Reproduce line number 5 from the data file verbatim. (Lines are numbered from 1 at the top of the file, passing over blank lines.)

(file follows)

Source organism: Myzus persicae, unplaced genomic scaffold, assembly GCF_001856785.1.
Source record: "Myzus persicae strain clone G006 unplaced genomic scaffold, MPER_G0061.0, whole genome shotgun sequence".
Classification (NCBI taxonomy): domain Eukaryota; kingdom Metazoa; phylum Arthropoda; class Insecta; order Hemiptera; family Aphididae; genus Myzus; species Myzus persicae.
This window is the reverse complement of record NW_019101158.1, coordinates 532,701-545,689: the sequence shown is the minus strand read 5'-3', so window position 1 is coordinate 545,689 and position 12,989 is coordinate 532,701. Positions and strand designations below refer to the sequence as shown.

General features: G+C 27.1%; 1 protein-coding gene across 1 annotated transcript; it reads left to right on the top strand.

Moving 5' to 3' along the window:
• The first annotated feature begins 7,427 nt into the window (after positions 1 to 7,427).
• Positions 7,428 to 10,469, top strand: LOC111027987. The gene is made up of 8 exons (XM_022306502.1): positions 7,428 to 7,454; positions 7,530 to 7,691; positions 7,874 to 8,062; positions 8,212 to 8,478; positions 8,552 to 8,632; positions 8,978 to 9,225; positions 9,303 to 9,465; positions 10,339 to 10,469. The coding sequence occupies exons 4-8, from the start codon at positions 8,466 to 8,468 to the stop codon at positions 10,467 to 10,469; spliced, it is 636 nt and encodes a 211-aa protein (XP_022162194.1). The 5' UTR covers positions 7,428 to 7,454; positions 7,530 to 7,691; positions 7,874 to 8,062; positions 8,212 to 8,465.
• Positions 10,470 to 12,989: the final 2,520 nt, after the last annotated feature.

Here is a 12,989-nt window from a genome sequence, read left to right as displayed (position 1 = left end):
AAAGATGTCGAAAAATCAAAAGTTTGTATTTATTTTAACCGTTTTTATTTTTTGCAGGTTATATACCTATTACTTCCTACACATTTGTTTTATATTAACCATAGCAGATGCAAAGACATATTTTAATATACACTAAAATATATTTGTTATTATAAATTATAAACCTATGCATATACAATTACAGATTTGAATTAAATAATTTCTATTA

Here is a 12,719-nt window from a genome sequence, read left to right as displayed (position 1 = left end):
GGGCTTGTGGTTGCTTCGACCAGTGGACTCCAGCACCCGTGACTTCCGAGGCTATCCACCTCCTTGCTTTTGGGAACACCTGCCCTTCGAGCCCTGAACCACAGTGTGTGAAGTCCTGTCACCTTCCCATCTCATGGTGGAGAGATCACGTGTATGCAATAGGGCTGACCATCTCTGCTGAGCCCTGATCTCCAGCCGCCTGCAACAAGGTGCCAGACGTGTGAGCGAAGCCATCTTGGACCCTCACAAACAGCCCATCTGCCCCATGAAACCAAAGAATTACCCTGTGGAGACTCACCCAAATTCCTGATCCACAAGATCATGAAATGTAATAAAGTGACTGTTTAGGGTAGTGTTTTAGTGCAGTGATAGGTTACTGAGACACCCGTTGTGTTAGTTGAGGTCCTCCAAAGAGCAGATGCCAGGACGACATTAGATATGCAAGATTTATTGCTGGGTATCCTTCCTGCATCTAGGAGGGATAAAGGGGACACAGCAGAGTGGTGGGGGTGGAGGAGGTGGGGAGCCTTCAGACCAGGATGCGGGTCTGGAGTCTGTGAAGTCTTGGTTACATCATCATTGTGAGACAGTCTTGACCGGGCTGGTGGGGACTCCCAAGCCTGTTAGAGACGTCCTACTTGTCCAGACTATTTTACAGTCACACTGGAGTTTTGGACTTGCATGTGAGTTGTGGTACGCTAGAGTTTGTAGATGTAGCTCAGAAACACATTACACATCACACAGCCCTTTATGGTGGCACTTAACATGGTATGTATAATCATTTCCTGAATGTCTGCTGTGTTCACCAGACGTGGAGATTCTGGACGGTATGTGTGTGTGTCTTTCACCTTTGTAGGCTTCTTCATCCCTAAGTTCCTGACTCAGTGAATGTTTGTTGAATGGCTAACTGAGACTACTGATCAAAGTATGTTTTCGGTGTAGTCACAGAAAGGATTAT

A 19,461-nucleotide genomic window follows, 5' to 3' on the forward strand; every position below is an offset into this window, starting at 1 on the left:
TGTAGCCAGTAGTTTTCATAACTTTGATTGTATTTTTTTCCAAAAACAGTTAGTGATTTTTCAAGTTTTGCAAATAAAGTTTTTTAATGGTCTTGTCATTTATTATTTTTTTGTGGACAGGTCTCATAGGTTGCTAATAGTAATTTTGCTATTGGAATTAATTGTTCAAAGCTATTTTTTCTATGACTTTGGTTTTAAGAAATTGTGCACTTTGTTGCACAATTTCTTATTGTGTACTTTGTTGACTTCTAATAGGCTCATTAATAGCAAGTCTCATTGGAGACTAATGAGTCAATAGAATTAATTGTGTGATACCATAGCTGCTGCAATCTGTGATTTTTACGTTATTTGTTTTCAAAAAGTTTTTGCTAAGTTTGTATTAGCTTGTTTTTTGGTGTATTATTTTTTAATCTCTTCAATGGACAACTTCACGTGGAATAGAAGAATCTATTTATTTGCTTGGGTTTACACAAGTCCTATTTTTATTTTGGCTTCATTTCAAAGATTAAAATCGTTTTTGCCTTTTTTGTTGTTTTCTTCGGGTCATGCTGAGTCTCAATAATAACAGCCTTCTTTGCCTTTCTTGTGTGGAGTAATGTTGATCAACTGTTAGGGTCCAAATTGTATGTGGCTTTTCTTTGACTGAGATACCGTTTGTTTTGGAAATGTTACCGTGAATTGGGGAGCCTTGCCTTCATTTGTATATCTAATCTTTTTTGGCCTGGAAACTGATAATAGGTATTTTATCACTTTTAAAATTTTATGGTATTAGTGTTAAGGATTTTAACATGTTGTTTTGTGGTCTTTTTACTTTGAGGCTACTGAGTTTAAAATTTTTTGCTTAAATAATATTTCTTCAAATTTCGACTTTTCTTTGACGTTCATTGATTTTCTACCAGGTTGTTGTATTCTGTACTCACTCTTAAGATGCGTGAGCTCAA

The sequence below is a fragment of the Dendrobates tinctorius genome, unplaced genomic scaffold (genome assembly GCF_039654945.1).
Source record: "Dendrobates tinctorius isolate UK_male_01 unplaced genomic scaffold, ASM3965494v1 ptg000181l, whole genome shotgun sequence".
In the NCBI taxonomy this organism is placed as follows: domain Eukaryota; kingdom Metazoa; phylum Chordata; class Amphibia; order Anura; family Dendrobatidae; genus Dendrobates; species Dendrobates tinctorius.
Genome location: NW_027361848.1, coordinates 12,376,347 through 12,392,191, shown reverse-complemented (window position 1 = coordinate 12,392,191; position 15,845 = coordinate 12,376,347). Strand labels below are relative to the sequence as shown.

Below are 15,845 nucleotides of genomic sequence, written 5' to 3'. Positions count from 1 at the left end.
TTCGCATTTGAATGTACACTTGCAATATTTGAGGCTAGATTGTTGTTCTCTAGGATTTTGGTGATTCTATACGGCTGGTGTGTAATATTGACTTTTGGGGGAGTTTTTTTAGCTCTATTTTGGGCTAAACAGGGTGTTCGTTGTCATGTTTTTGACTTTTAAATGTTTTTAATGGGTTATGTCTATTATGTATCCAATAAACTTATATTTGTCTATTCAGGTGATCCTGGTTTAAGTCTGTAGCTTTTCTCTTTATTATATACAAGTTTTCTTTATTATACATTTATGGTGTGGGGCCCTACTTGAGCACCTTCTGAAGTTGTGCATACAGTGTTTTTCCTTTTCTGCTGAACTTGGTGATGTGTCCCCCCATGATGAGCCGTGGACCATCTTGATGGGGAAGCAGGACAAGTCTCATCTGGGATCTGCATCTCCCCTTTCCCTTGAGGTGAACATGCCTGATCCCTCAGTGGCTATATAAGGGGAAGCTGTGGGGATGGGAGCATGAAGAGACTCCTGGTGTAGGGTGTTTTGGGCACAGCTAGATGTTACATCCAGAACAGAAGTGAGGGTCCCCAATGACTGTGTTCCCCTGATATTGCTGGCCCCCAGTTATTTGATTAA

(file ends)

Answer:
General features: G+C 27.1%; 1 protein-coding gene across 1 annotated transcript; it reads left to right on the top strand.